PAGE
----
The Boleskine Burial Ground
Boleskine broadly covers an area from Loch Ness to Loch Killin but is more often associated locally with a small strip of land about which exists stories of death, witchcraft and religion.
The Boleskine burial ground is undoubtedly one of the better known land marks around South Loch Ness. It is situated on the B852 between Inverfarigaig and Foyers between the road and the loch and sits below the burnt Boleskine House owned in past times by Aleister Crowley and later by Jimmy Page of Led Zeppelin fame. There was a medieval church here, the walls off now part of the roofless enclosure on the east side of the graveyard, the only roofed building remaining being a small mort-house. A mort-house was a mortuary where the coffined body would lay under guard until such time as it was of no use to body snatchers and resurrectionists who would dig up newly interred bodies to sell to surgeons for medical studies. Boleskine has the only Mort house in the North of Scotland all the other buildings in cemeteries are watch-houses where someone would watch over the grave till such time as it was no use to body snatchers (generally around six weeks) .
No comprehensive record exists of the stones in this ancient graveyard. Therefore a small contingent from the South Loch Ness Heritage Group with help from some local people is undertaking the task of mapping the graveyard and recording all the known graves, slabs and memorials. Each known stone will be identified by position (a map will be included), description (shape, colour and motifs etc.) and the inscription recorded exactly as written (misspellings and errors included). A digital photograph will be taken of each stone and an index of names will be produced. It is expected that this survey will be of use and interest not only to the local population as part of its heritage but also to historians and genealogists tracing their family history. When the survey is completed details will be intimated on this web site , also of how to obtain relevant information of the grave inscriptions and accompanying photo .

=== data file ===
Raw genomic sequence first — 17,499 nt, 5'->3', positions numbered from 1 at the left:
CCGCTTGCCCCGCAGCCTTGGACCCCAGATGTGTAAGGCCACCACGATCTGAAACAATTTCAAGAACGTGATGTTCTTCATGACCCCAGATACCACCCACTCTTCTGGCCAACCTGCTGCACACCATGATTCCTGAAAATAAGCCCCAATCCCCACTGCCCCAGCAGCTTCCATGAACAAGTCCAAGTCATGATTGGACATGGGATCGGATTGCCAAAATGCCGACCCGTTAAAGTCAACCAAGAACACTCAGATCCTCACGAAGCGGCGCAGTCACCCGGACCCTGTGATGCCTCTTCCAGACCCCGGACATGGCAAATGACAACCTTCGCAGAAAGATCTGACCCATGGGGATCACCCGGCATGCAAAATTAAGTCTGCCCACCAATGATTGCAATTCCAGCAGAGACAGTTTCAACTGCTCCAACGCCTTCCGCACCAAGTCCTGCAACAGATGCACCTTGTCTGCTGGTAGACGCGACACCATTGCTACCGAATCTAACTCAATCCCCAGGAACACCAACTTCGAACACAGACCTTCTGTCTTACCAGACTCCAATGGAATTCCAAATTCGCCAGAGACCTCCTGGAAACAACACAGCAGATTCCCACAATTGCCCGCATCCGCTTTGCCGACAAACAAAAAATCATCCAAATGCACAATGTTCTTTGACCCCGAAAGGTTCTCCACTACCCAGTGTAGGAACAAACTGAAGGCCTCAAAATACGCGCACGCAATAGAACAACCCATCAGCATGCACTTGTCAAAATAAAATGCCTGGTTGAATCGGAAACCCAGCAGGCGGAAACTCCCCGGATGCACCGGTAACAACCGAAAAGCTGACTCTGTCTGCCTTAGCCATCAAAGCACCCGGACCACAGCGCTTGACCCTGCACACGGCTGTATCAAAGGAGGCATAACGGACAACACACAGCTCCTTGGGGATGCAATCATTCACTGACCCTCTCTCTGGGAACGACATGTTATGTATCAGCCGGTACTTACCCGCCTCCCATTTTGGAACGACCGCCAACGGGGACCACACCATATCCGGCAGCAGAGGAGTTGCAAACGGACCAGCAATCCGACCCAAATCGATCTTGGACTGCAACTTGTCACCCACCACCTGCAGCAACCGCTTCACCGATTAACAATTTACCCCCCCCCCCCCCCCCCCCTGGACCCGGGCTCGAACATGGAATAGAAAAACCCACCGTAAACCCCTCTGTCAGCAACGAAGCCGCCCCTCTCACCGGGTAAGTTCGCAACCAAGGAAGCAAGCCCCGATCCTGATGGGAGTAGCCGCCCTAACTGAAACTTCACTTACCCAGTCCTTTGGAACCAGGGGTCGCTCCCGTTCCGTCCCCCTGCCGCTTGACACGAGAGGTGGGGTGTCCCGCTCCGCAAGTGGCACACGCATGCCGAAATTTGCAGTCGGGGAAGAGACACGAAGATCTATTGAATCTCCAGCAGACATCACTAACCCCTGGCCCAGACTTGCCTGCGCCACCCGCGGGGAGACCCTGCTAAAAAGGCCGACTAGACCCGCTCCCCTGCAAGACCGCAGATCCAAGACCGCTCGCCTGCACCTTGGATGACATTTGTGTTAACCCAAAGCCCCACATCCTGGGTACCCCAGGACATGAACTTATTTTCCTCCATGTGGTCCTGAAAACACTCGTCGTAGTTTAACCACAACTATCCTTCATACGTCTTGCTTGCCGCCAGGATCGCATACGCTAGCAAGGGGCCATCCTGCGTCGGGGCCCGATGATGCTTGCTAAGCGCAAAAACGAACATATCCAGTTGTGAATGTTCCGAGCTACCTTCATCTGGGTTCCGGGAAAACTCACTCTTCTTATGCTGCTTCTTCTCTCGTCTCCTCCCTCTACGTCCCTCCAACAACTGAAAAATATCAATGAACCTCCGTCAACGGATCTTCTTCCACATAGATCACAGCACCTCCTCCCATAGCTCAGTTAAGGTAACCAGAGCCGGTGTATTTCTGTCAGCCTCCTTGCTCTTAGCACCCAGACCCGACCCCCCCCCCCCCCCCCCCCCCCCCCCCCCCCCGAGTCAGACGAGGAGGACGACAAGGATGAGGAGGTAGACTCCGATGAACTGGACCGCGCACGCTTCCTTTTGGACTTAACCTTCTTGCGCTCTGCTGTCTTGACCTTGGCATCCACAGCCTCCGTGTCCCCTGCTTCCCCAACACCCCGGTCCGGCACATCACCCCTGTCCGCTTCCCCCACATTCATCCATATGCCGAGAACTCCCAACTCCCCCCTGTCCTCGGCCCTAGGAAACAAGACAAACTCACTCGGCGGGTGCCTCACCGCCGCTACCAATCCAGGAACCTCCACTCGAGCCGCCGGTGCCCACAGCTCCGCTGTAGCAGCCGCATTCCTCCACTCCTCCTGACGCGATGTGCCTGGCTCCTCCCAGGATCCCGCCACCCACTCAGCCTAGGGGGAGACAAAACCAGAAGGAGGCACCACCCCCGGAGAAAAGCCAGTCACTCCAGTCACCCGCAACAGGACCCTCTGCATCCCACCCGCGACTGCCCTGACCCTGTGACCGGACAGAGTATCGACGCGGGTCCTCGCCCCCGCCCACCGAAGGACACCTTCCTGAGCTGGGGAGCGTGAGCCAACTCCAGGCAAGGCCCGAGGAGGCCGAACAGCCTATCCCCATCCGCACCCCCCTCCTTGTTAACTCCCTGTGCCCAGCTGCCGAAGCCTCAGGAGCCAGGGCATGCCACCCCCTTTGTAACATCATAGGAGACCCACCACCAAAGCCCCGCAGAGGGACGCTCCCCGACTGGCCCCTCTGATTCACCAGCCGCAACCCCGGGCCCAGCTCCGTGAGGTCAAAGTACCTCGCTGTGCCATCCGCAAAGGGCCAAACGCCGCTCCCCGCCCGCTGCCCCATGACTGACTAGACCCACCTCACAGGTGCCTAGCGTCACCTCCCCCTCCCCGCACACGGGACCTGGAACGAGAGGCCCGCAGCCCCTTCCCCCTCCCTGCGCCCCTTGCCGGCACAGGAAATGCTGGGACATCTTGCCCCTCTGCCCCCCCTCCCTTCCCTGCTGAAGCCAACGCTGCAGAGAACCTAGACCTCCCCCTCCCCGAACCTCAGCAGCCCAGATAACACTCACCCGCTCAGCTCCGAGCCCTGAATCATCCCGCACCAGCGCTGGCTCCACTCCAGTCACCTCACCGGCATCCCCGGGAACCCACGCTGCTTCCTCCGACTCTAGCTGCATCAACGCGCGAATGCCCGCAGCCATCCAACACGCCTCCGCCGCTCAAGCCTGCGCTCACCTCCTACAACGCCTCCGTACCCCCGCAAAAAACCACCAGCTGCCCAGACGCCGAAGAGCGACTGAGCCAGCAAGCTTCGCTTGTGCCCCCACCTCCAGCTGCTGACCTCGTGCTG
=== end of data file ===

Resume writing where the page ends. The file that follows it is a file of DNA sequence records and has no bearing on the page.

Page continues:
Two particular gravestones are perhaps worthy of mention
The tombstone of Donald Fraser of Erchit dated 1730 clearly shows three holes made by musket balls. Legend has it that, just after the Battle of Culloden, a military wagon carrying supplies to Fort Augustus and guarded by soldiers, passed along the road above the burial ground as a funeral was taking place. One of the mourners is said to have grabbed a loaf of bread from the wagon and thrown it to some dogs. The soldiers fired their muskets to frighten the mourners before arresting the culprit and taking him to Fort Augustus. Those musket holes are still visible today. The story has a happy ending in that the minister of the time, one Thomas Fraser, followed on to the fort and persuaded the Duke of Cumberland to release his prisoner. In the attached photo, the musket holes can be seen in a line downwards toward the right-hand side of the stone.Another grave, that of The Honorable Jane Fraser, mentions her husband, The Honorable Archibald Campbell Fraser, 38th Chief of the Chief of the Frasers, son of Simon 12th Lord Fraser of Lovat beheaded at Tower Hill in 1747.
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